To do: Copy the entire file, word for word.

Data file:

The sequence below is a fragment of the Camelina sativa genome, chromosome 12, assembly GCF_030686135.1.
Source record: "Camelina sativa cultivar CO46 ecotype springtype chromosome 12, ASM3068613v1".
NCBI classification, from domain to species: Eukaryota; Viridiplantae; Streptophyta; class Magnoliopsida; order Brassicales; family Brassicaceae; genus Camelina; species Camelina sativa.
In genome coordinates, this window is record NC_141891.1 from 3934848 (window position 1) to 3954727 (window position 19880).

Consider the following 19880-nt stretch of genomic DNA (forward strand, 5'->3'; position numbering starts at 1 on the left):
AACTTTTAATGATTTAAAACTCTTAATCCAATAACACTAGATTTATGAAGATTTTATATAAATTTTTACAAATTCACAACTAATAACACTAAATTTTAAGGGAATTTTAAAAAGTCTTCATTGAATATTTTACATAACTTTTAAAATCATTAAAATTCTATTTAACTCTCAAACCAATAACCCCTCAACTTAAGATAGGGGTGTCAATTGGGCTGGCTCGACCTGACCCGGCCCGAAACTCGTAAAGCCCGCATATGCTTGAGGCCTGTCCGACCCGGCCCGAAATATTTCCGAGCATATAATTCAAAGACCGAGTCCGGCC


The sequence below is a fragment of the Camelina sativa genome, chromosome 12, assembly GCF_030686135.1.
Source record: "Camelina sativa cultivar CO46 ecotype springtype chromosome 12, ASM3068613v1".
NCBI classification, from domain to species: Eukaryota; Viridiplantae; Streptophyta; class Magnoliopsida; order Brassicales; family Brassicaceae; genus Camelina; species Camelina sativa.
In genome coordinates, this window is record NC_141891.1 from 3934848 (window position 1) to 3954727 (window position 19880).

Consider the following 19880-nt stretch of genomic DNA (forward strand, 5'->3'; position numbering starts at 1 on the left):
AACTTTTAATGATTTAAAACTCTTAATCCAATAACACTAGATTTATGAAGATTTTATATAAATTTTTACAAATTCACAACTAATAACACTAAATTTTAAGGGAATTTTAAAAAGTCTTCATTGAATATTTTACATAACTTTTAAAATCATTAAAATTCTATTTAACTCTCAAACCAATAACCCCTCAACTTAAGATAGGGGTGTCAATTGGGCTGGCTCGACCTGACCCGGCCCGAAACTCGTAAAGCCCGCATATGCTTGAGGCCTGTCCGACCCGGCCCGAAATATTTCCGAGCATATAATTCAAAGACCGAGTCCGGCC